Sebastian Coe predicts that China will win most medals in London
LONDON (AP) -- Sebastian Coe predicts China will outperform the United States to win the medals race at the London Olympics.
Coe, the two-time 1,500-meter Olympic champion who heads London's organizing committee for the games, said China has expanded its sporting prowess beyond its traditional strengths and should take home the most medals this summer.
"I think it will be China, U.S., and then Russia," Coe said in an interview Thursday with The Associated Press ahead of next week's 100-day countdown to the games. "I just think if you look at it, in its entirety, (it will be) China."
The Americans led the overall medal count at the 2008 Beijing Games with 110 - 10 more than China. The Chinese won the most gold medals with 51, while the U.S. was second with 36.
"Look at the way the Chinese have ranged far wider than some of their staple sports like gymnastics," Coe said. "They have strength in the pool, women's football. It's going to be a truly global games."
Luciano Barra, a former Italian Olympic official who projects Olympic results, recently predicted that China would win 103 total medals, including 43 gold, in London. He projected the U.S. winning 82 total medals, including 35 gold, with Russia third with 76 and 30.
Coe said the fight for fourth place in the London medals "is going to be as tough as it's ever been."
Britain finished fourth in Beijing with 47 medals and is targeting the same position on home soil, but Coe said Germany, France and Australia will be pushing hard.
"The Germans are probably going to bring the strongest team they've ever brought to a games," he said. "The French are very, very strong this time, and the Australians will think fourth place is very much up for grabs. We (Britain) could end up with more medals than we got in Beijing and maybe not finish fourth in the medals table."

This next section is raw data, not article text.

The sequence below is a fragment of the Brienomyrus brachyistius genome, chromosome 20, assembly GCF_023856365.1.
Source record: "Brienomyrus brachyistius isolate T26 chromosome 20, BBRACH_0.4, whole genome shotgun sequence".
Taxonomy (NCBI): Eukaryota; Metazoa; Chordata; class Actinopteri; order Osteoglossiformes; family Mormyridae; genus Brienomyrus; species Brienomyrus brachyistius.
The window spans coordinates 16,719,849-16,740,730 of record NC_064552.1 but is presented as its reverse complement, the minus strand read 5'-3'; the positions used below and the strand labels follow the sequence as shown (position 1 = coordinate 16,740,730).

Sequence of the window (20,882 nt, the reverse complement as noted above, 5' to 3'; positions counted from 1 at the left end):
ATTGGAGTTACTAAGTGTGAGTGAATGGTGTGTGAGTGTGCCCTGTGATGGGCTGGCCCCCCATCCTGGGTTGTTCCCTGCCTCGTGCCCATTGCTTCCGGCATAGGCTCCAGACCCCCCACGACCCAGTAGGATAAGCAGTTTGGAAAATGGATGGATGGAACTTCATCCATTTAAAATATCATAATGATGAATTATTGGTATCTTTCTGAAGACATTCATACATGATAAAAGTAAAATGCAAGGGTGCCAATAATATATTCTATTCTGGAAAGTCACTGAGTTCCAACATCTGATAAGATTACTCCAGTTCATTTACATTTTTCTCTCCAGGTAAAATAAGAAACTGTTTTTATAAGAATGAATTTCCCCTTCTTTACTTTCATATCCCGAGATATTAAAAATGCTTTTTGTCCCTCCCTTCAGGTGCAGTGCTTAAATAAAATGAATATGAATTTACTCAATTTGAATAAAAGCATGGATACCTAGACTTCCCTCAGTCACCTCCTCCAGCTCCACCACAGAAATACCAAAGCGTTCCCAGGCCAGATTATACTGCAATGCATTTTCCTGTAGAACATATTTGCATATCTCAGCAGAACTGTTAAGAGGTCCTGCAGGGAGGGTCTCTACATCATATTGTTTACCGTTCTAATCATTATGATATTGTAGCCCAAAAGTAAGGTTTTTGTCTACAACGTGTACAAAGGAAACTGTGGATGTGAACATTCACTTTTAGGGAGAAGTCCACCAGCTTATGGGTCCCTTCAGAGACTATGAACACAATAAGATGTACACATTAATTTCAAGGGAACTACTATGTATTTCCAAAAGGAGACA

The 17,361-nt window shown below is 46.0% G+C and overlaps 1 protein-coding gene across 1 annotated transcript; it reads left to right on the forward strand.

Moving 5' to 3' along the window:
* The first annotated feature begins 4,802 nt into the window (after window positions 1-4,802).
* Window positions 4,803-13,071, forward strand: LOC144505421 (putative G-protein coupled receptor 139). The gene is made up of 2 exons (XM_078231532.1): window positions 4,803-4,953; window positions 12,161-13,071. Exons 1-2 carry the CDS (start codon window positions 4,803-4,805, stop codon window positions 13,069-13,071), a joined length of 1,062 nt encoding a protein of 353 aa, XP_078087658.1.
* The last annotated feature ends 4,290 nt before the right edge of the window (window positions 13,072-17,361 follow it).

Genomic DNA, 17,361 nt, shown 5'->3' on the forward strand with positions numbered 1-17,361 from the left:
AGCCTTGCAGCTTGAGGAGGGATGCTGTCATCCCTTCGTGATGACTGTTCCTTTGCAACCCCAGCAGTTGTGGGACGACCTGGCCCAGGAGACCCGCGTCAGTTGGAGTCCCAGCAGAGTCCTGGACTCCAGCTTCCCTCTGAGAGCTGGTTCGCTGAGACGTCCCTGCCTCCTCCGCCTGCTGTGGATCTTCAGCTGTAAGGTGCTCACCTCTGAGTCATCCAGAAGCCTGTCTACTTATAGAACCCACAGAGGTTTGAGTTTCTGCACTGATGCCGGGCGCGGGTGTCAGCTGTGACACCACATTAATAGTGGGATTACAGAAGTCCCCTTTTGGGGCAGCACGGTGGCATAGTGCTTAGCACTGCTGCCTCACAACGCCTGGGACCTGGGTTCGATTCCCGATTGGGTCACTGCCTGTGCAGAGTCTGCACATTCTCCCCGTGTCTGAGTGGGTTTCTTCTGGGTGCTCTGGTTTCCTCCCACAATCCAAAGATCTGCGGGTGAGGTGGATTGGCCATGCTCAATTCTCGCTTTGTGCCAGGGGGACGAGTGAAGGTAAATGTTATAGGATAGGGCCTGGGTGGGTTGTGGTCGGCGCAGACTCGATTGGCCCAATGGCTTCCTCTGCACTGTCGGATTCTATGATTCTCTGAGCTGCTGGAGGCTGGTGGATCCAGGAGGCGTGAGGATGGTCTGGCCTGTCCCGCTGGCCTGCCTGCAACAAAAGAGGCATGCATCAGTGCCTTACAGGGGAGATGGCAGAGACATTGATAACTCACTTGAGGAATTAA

Coe singled out two star names that will stand out in London - Usain Bolt, the Jamaican who won gold medals in the 100 and 200 meters and sprint relay in world-record times in Beijing, and U.S. swimmer Michael Phelps, who captured a record eight golds in China.
"Clearly, in my own sport, Usain Bolt is Muhammad Ali," Coe said. "It's what all the kids talk about when I'm in schools. And Michael Phelps is a massive, massive name."
Coe, who won gold medals in the 1,500 at the 1980 and 1984 Olympics, believes new names will emerge to grab the spotlight.
"The Olympic Games has a very unhealthy respect for reputation," he said. "Any athlete thinking they're sailing into London with an Olympic gold medal nailed on (is making a mistake). The great thing about the games is that it will throw up people who are going to absolutely rip up the form book and they may not even realize it."
Coe, who has traveled around the world in the buildup to the games, senses athletes are primed to excel in London.
"They are talking about these games in a way I've never heard athletes talk about games in the past," he said. "I think by the very nature of those conversations, we're going to see athletes participating at an extraordinarily high level."
Coe said no decision has been made on who will light the flame at the July 27 opening ceremony. British bookmakers list Britain's five-time rowing gold medalist Steve Redgrave as the odds-on favorite, with Kelly Holmes, Roger Bannister and Daley Thompson among other favorites.
"I love speculating about it as well," Coe said. "None of us have had any conversations about it. There have been no formal conversations about it, at all. What I can confirm is that it won't be me. I'm going to be pretty hands-full that week."